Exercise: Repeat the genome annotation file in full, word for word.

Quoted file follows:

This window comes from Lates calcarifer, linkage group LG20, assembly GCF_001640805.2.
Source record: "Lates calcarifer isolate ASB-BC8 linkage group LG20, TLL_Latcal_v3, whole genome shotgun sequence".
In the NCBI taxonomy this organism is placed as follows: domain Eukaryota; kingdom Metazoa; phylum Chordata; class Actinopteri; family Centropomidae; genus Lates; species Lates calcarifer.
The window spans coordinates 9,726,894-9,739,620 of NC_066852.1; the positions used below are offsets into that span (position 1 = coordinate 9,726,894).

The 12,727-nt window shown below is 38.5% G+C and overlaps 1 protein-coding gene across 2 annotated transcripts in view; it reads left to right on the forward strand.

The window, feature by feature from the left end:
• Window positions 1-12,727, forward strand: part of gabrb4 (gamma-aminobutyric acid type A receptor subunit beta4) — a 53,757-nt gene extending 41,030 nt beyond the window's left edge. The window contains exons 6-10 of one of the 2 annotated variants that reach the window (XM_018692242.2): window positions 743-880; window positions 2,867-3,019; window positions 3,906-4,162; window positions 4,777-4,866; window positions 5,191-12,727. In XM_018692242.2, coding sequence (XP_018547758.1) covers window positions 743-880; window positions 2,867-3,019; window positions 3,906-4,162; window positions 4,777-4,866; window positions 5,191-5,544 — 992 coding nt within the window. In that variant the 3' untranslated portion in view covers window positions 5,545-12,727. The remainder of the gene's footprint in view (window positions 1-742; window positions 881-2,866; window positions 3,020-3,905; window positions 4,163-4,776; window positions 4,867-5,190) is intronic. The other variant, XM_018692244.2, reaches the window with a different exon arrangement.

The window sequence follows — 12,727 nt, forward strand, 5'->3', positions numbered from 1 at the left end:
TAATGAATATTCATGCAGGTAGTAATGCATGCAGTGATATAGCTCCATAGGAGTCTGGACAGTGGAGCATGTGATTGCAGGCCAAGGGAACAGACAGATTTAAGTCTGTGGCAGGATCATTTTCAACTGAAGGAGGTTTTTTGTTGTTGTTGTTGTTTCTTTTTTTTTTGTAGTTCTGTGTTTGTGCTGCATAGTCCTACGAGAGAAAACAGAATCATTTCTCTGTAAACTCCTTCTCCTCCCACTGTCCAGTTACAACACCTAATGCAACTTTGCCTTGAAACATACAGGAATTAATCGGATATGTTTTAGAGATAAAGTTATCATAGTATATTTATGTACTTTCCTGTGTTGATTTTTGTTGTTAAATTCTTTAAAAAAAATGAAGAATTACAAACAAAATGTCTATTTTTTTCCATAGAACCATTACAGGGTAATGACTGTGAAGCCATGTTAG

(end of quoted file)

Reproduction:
This window comes from Lates calcarifer, linkage group LG20, assembly GCF_001640805.2.
Source record: "Lates calcarifer isolate ASB-BC8 linkage group LG20, TLL_Latcal_v3, whole genome shotgun sequence".
In the NCBI taxonomy this organism is placed as follows: domain Eukaryota; kingdom Metazoa; phylum Chordata; class Actinopteri; family Centropomidae; genus Lates; species Lates calcarifer.
The window spans coordinates 9,726,894-9,739,620 of NC_066852.1; the positions used below are offsets into that span (position 1 = coordinate 9,726,894).

The 12,727-nt window shown below is 38.5% G+C and overlaps 1 protein-coding gene across 2 annotated transcripts in view; it reads left to right on the forward strand.

The window, feature by feature from the left end:
• Window positions 1-12,727, forward strand: part of gabrb4 (gamma-aminobutyric acid type A receptor subunit beta4) — a 53,757-nt gene extending 41,030 nt beyond the window's left edge. The window contains exons 6-10 of one of the 2 annotated variants that reach the window (XM_018692242.2): window positions 743-880; window positions 2,867-3,019; window positions 3,906-4,162; window positions 4,777-4,866; window positions 5,191-12,727. In XM_018692242.2, coding sequence (XP_018547758.1) covers window positions 743-880; window positions 2,867-3,019; window positions 3,906-4,162; window positions 4,777-4,866; window positions 5,191-5,544 — 992 coding nt within the window. In that variant the 3' untranslated portion in view covers window positions 5,545-12,727. The remainder of the gene's footprint in view (window positions 1-742; window positions 881-2,866; window positions 3,020-3,905; window positions 4,163-4,776; window positions 4,867-5,190) is intronic. The other variant, XM_018692244.2, reaches the window with a different exon arrangement.

The window sequence follows — 12,727 nt, forward strand, 5'->3', positions numbered from 1 at the left end:
TAATGAATATTCATGCAGGTAGTAATGCATGCAGTGATATAGCTCCATAGGAGTCTGGACAGTGGAGCATGTGATTGCAGGCCAAGGGAACAGACAGATTTAAGTCTGTGGCAGGATCATTTTCAACTGAAGGAGGTTTTTTGTTGTTGTTGTTGTTTCTTTTTTTTTTGTAGTTCTGTGTTTGTGCTGCATAGTCCTACGAGAGAAAACAGAATCATTTCTCTGTAAACTCCTTCTCCTCCCACTGTCCAGTTACAACACCTAATGCAACTTTGCCTTGAAACATACAGGAATTAATCGGATATGTTTTAGAGATAAAGTTATCATAGTATATTTATGTACTTTCCTGTGTTGATTTTTGTTGTTAAATTCTTTAAAAAAAATGAAGAATTACAAACAAAATGTCTATTTTTTTCCATAGAACCATTACAGGGTAATGACTGTGAAGCCATGTTAG